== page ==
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Doubts grow over future of HS2 between London and Birmingham

THERE are renewed concerns from council leaders that Boris Johnson could be poised to scrap Phase 1 of HS2 between London and Birmingham, diverting the money to other transport projects further north. The eastern spur from Birmingham to the East Midlands and Leeds could also be at risk.

A meeting of politicians in Westminster has been told that the choice should not come down to better railway services in the North of England or HS2, because both are needed.

The Government has been holding fire over the publication of the Oakervee Review into the future of HS2. The final version, along with the separate but equally significant Williams Rail Review, were both intended to be published some weeks ago, but the December election caused various projects in Whitehall to be paused.

Government sources are insisting that there is still no final version of the review led by former HS2 chairman Douglas Oakervee yet, although his colleagues, including his deputy Lord Berkeley, were controversially stood down at the end of October. Lord Berkeley has since said that he does not agree with the likely findings of the Oakervee Review, and has published his own dissenting report.

The prime minister has acknowledged that he has an affection for big infrastructure projects, and is known to have been reluctant to scrap HS2, in spite of much higher costs. However, some sources are claiming that Downing Street has been cooling off since the election, and that the most likely casualty will be Phase 1.

At this week’s meeting in Westminster, Manchester City Council leader Sir Richard Leese said he and his counterparts in West Yorkshire and the West Midlands are all ‘singing off the same hymn sheet’ over the need for HS2 in full.

He continued: ‘When we get down to what investment we need, we should not be making choices between local services, between Northern Powerhouse rail and HS2. The north of England is absolutely fed up of getting the crumbs from the table.’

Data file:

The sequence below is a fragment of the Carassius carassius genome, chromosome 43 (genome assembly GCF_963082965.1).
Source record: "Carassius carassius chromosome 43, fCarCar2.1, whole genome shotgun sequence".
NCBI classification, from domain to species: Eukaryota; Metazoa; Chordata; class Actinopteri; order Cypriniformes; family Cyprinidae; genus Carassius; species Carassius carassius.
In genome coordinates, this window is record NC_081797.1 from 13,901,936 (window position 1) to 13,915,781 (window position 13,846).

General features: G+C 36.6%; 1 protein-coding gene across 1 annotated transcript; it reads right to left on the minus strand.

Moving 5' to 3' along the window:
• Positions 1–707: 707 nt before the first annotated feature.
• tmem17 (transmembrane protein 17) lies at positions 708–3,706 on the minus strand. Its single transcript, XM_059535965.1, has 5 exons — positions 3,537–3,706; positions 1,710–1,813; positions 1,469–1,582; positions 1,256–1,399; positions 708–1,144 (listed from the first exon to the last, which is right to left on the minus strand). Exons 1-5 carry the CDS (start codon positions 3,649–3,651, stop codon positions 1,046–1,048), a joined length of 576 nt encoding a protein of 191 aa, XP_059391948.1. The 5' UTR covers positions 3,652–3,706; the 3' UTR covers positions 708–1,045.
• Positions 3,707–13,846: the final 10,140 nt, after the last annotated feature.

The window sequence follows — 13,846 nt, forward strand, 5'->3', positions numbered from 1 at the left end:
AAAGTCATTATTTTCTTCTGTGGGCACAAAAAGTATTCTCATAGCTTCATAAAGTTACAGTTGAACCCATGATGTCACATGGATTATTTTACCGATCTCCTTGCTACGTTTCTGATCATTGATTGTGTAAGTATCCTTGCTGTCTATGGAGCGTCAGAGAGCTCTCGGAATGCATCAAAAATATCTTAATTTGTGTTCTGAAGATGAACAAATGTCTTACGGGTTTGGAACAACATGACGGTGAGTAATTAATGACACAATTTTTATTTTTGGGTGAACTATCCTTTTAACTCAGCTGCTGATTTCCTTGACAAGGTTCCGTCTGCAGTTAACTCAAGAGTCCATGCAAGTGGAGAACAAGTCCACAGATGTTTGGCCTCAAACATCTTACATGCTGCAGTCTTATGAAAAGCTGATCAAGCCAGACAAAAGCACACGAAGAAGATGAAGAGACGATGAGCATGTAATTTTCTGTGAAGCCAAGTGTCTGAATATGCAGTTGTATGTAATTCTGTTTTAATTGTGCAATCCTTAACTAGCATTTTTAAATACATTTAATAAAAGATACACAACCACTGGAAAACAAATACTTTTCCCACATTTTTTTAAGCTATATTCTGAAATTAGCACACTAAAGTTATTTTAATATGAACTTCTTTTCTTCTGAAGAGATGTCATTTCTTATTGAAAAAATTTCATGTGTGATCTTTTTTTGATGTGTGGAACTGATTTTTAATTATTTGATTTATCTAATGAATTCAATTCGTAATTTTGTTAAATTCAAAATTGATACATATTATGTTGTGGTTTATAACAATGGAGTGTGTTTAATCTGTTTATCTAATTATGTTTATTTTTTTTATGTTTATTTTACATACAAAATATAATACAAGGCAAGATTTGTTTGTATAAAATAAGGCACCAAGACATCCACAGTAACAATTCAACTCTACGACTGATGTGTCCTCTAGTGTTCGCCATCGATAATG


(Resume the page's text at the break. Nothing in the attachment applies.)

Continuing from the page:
Andy Street, who is Mayor of the West Midlands, told the meeting: ‘I’m probably the only person in the room that knows exactly what … Oakervee says because I sat on the review … What I am utterly confident of is that there is a strong economic case that will eventually win through. The reason there is a strong economic case is that we can already see the benefits on the ground in the West Midlands.’

The same story is being told in West Yorkshire. Leeds City Council leader Judith Blake also chairs the Core Cities project, and she said: ‘What we’ve seen in Leeds is just the promise of HS2 coming in has been transformational in itself. I want to make it absolutely clear that we can’t talk about Northern Powerhouse rail or HS2. We need the two together.’

Support for HS2 in full is far from unanimous outside Downing Street. As well as the opposition voiced by Lord Berkeley, a group of new Tory MPs has called on Mr Johnson to scrap the project, while long-standing HS2 critic Dame Cheryl Gillan, who is the MP for Amersham and Chesham on the route of Phase 1 in the Chilterns, has called for a rethink. She said: ‘We’ve got routes from London to Birmingham; that shouldn’t be a priority. It’s Birmingham northwards that should be the priority. I would absolutely freeze the London to Birmingham stretch and put it on ice.’

Rail minister Chris Heaton-Harris is insisting that no decision has been made. He would say only that ‘the transport secretary has spoken to Doug Oakervee and is now waiting for the final report. Only once we have the data from an independent source can we make a decision about its future. We hope to make that decision shortly.’

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